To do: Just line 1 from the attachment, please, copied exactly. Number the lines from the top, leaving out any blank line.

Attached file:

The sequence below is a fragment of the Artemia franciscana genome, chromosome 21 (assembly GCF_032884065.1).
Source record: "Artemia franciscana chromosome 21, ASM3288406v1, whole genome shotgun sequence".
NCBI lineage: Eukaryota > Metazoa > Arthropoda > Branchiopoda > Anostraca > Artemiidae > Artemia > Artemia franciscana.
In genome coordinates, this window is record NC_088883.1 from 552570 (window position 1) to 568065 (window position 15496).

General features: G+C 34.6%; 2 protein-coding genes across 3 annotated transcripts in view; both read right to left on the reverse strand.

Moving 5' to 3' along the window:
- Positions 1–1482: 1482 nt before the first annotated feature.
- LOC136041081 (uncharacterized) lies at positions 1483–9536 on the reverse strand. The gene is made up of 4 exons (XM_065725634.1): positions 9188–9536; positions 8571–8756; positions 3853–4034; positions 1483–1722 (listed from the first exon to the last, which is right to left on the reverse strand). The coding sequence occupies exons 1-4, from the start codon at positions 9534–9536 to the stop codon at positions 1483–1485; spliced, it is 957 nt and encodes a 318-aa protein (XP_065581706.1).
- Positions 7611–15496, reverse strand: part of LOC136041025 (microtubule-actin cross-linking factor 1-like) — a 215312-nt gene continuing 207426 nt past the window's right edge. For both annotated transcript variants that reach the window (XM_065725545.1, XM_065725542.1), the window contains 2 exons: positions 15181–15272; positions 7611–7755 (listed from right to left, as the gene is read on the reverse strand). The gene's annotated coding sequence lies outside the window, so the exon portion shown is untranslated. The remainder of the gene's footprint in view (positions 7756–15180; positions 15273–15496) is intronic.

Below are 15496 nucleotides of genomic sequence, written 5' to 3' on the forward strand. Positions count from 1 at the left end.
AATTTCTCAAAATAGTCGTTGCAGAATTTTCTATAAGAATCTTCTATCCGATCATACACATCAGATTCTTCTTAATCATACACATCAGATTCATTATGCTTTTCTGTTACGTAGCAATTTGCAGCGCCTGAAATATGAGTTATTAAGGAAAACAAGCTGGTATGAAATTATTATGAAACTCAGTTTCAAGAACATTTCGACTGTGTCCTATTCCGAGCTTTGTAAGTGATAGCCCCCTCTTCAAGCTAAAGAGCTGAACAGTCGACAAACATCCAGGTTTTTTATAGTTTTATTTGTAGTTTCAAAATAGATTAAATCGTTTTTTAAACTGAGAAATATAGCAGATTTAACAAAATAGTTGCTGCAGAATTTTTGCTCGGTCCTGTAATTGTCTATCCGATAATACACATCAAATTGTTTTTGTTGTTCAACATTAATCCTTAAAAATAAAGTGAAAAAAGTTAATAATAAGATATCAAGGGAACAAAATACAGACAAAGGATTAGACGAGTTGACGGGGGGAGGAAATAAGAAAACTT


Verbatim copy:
The sequence below is a fragment of the Artemia franciscana genome, chromosome 21 (assembly GCF_032884065.1).